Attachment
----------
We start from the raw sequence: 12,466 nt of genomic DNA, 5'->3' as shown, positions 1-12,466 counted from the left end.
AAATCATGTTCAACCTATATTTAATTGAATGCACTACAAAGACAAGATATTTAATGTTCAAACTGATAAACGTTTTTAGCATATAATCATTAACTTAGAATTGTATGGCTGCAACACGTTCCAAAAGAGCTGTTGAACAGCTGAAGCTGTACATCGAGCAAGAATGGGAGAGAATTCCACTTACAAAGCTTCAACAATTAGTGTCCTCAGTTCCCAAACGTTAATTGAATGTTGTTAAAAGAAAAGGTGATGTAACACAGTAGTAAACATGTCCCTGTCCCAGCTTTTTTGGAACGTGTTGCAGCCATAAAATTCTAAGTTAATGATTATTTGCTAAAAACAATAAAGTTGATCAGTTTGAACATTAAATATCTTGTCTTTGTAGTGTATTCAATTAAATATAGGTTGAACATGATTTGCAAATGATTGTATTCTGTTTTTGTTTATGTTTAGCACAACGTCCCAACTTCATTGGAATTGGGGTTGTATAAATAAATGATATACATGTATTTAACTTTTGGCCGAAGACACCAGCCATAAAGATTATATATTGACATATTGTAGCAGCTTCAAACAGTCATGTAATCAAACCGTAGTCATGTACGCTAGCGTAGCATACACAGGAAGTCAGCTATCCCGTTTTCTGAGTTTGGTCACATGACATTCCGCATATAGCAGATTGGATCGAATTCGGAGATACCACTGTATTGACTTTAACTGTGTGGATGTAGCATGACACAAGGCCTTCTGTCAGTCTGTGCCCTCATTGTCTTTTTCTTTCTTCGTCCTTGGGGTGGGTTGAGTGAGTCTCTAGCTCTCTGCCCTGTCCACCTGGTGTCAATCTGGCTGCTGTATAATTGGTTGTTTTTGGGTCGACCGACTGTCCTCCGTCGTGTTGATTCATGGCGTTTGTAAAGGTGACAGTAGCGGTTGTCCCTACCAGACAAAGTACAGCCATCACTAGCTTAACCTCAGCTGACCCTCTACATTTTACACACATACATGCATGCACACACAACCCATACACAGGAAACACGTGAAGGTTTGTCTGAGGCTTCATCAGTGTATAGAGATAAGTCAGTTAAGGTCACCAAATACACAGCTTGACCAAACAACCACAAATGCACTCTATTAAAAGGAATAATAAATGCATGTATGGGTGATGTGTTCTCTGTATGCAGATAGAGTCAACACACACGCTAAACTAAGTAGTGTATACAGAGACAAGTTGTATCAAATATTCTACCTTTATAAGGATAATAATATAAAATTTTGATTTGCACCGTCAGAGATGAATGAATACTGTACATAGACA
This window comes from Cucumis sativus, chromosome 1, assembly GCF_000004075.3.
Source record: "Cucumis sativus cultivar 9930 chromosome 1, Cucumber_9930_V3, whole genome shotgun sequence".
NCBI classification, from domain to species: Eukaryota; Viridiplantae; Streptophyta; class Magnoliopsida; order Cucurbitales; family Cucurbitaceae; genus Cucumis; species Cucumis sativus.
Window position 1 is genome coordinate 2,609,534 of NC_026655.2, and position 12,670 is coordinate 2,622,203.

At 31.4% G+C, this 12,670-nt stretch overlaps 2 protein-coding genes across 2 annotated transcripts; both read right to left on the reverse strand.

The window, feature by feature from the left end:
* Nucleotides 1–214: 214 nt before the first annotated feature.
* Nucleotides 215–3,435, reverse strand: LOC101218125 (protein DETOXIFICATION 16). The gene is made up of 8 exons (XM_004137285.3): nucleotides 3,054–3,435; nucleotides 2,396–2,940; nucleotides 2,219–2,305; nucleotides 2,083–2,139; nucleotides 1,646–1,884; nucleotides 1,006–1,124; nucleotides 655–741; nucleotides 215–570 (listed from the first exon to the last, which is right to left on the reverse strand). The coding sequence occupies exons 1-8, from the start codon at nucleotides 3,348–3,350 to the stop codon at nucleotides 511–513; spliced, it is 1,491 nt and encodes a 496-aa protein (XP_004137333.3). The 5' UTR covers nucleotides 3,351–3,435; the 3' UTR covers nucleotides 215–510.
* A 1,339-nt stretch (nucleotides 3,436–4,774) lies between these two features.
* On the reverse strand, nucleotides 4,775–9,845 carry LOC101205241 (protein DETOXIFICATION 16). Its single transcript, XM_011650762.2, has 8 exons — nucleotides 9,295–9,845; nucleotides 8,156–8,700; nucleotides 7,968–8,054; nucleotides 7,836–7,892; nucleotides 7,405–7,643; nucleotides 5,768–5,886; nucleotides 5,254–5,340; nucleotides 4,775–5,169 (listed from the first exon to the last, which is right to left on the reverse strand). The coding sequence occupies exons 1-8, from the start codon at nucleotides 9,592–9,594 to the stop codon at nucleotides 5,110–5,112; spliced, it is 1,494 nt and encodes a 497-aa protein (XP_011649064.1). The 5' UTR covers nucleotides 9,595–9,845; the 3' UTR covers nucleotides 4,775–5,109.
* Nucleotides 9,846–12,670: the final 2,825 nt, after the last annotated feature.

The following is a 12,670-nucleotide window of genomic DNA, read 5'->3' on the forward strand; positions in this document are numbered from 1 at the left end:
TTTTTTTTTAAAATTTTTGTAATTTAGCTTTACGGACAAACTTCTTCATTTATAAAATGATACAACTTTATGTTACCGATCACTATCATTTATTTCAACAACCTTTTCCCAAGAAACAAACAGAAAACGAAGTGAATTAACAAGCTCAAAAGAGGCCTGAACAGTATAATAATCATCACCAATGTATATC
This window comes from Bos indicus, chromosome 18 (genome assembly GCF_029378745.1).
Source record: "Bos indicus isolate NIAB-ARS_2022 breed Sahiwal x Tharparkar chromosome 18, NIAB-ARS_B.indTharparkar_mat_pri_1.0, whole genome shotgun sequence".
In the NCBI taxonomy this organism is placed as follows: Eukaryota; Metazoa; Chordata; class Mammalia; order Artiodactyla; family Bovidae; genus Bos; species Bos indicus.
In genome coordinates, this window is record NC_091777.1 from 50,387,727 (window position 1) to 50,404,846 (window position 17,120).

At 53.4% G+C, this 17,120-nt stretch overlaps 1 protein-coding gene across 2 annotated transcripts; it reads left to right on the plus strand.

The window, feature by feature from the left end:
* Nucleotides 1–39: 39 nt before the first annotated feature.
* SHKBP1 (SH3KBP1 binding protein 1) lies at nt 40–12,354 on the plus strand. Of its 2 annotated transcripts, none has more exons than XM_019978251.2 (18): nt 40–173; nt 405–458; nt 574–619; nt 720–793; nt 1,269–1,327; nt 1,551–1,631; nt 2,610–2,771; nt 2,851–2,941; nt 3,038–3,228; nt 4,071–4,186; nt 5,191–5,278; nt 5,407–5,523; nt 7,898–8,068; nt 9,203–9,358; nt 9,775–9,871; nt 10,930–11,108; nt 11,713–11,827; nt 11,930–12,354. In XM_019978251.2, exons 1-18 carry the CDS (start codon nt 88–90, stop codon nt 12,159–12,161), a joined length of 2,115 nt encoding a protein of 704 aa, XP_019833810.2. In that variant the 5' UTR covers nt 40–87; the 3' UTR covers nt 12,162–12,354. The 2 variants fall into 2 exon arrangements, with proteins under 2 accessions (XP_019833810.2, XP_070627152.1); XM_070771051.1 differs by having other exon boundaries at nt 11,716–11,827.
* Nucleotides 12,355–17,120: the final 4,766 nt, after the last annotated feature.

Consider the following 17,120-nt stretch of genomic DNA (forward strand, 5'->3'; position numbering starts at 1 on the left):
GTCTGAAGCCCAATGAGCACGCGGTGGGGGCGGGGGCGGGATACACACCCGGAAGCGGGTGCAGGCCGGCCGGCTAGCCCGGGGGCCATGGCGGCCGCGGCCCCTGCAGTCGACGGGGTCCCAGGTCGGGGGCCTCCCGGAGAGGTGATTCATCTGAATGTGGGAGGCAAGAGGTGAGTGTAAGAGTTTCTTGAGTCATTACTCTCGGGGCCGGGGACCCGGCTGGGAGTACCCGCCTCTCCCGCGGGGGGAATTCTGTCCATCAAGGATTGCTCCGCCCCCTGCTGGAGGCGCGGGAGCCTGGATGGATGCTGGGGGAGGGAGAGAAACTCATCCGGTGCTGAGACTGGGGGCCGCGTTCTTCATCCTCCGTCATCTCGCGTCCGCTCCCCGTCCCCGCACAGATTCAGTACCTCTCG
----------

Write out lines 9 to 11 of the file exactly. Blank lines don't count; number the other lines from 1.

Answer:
* Nucleotides 1–214: 214 nt before the first annotated feature.
* Nucleotides 215–3,435, reverse strand: LOC101218125 (protein DETOXIFICATION 16). The gene is made up of 8 exons (XM_004137285.3): nucleotides 3,054–3,435; nucleotides 2,396–2,940; nucleotides 2,219–2,305; nucleotides 2,083–2,139; nucleotides 1,646–1,884; nucleotides 1,006–1,124; nucleotides 655–741; nucleotides 215–570 (listed from the first exon to the last, which is right to left on the reverse strand). The coding sequence occupies exons 1-8, from the start codon at nucleotides 3,348–3,350 to the stop codon at nucleotides 511–513; spliced, it is 1,491 nt and encodes a 496-aa protein (XP_004137333.3). The 5' UTR covers nucleotides 3,351–3,435; the 3' UTR covers nucleotides 215–510.
* A 1,339-nt stretch (nucleotides 3,436–4,774) lies between these two features.